• premium: True
      • source: Publisher's Weekly
      • content:

        August 28, 2000
        Eminent historian Ambrose notes that he once viewed the investors and businessmen who built the transcontinental railroad as robber barons who bilked the government and the public. But in his rough-and-tumble, triumphant saga--sure to appeal to the many readers of Ambrose's bestseller Undaunted Courage--he presents the continent-straddling railroad, yoking east and west at Promontory Point, Utah, in 1869, as a great democratic experiment, a triumph of capitalist organization, free labor, brains and determination that ushered in the American Century, galvanized trade and settlement, and made possible a national culture. To critics who charge that the railroad magnates were corrupt and grew obscenely rich and powerful through land grants and government bonds, Ambrose replies that the land grants never brought in enough money to pay the bills and, further, that the bonds were loans, fully paid back with huge interest payments. But this argument fails to convince, partly because Ambrose does a superlative job of re-creating the grim conditions in which the tracks were laid. The Central Pacific's workers were primarily Chinese, earning a dollar a day. Union Pacific workers were mostly Irish-American, young, unmarried ex-soldiers from both the Union and the Confederacy. Accidental deaths were commonplace, and the two companies, notwithstanding strikes, slowdowns and drunken vice, engaged in a frantic race, mandated by Congress, as the winner got the greater share of land and bonds. As a result of the haste, an enormous amount of shoddy construction had to be replaced. Native Americans, who wanted the iron rail out of their country, hopelessly waged guerrilla warfare against railroad builders who talked openly of exterminating them. Drawing on diaries, memoirs, letters, telegrams, newspaper accounts and other primary sources, Ambrose celebrates the railroad's unsung heroes--the men who actually did the backbreaking work. 32 pages of b&w photos. 6-city author tour.

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In this account of an unprecedented feat of engineering, vision, and courage, Stephen E. Ambrose offers a historical successor to his universally acclaimed Undaunted Courage, which recounted the explorations of the West by Lewis and Clark.
Nothing Like It in the World is the story of the men who built the transcontinental railroad — the investors who risked their businesses and money; the enlightened politicians who understood its importance; the engineers and surveyors who risked, and lost, their lives; and the Irish and Chinese immigrants, the defeated Confederate soldiers, and the other laborers who did the backbreaking and dangerous work on the tracks.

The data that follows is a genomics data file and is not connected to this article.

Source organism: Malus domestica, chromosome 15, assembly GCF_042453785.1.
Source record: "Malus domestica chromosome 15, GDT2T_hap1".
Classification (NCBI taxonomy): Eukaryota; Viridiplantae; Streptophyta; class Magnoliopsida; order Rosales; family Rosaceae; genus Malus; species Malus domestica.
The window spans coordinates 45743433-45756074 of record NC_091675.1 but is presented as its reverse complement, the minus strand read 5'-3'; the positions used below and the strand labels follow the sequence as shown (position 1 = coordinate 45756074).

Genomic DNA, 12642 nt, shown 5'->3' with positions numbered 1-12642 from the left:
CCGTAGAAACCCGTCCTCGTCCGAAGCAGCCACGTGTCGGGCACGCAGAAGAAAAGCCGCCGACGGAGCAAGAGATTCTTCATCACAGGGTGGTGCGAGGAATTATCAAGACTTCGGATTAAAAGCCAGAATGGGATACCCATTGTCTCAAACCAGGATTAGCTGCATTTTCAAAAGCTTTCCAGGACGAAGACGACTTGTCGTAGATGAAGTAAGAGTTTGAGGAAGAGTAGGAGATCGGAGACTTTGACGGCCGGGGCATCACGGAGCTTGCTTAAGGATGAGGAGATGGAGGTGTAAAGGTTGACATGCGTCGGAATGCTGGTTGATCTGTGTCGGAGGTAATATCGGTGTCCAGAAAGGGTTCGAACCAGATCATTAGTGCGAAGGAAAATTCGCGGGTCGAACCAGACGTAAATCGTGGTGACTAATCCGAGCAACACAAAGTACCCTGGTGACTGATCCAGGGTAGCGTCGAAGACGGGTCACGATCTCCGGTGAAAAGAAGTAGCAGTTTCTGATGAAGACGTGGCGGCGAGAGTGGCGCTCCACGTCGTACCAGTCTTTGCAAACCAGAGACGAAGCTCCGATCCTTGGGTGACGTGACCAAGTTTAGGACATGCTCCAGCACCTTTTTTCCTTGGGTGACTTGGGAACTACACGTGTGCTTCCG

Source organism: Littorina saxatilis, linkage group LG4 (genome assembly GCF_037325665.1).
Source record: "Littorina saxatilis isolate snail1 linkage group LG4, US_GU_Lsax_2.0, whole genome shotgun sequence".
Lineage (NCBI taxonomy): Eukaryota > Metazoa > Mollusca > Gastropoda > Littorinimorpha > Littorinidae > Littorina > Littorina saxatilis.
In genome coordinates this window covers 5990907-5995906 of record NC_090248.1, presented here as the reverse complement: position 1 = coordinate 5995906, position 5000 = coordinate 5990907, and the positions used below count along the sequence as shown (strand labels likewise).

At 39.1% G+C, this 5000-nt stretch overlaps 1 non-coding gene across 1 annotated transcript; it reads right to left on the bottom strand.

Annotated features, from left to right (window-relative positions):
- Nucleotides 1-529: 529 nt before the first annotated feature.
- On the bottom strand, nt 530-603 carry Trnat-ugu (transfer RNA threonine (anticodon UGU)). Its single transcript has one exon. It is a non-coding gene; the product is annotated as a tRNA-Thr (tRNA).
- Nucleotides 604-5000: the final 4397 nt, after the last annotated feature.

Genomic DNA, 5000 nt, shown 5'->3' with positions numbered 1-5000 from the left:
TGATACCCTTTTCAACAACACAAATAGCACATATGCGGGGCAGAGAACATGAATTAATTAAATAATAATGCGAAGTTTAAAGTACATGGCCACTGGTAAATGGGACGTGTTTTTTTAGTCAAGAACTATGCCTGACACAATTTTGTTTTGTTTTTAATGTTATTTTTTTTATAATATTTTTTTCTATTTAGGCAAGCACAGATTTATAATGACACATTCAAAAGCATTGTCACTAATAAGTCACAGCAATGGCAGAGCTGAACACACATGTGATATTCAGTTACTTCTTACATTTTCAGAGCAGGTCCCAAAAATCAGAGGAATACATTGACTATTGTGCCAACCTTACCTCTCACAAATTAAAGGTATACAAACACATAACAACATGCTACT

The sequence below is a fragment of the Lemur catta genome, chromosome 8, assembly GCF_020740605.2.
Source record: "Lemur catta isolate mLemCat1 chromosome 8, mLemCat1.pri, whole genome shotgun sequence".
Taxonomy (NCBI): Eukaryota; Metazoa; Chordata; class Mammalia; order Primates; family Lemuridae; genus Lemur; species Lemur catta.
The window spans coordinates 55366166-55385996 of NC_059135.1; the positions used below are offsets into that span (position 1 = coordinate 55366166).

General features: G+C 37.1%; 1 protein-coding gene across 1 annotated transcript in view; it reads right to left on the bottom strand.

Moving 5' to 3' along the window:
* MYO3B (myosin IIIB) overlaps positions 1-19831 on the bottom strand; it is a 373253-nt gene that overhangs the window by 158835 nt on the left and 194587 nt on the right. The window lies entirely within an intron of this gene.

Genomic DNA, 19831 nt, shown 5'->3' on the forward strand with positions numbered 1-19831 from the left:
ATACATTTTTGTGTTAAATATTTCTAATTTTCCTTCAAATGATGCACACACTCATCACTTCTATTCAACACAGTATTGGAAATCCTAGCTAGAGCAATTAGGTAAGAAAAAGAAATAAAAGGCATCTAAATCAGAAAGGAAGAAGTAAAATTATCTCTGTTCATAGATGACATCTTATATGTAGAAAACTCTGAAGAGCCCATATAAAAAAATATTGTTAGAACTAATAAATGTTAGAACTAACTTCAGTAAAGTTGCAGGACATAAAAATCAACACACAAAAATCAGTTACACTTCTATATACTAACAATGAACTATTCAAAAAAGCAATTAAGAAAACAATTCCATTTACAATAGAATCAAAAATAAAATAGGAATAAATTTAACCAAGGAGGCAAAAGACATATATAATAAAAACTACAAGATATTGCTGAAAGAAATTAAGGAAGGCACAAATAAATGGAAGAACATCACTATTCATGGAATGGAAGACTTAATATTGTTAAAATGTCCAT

The Union had won the Civil War and slavery had been abolished, but Abraham Lincoln, who was an early and constant champion of railroads, would not live to see the great achievement. In Ambrose's hands, this enterprise, with its huge expenditure of brainpower, muscle, and sweat, comes to life.

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The Men Who Built the Transcontinental Railroad 1863-1869
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tableOfContents

Contents

Introduction

ONE Picking the Route 1830­1860

TWO Getting to California 1848­1859

THREE The Birth of the Central Pacific 1860­1862

FOUR The Birth of the Union Pacific 1862­1864

FIVE Judah and the Elephant 1862­1864

SIX Laying Out the Union Pacific Line 1864­1865

SEVEN The Central Pacific Attacks the Sierra Nevada 1865

EIGHT The Union Pacific Across Nebraska 1866

NINE The Central Pacific Assaults the Sierra 1866

TEN The Union Pacific to the Rocky Mountains 1867

ELEVEN The Central Pacific Penetrates the Summit 1867

TWELVE The Union Pacific Across Wyoming 1868

THIRTEEN Brigham Young and the MormonsMake the Grade 1868

FOURTEEN The Central Pacific Goes Through Nevada 1868

FIFTEEN The Railroads Race into Utah January 1­April 10, 1869

SIXTEEN To the Summit April 11­May 7, 1869

SEVENTEEN Done May 8­10, 1869

Epilogue

Notes

Bibliography

Index

Maps

From Chicago to Omaha

Nebraska

Wyoming

Nevada

Utah

California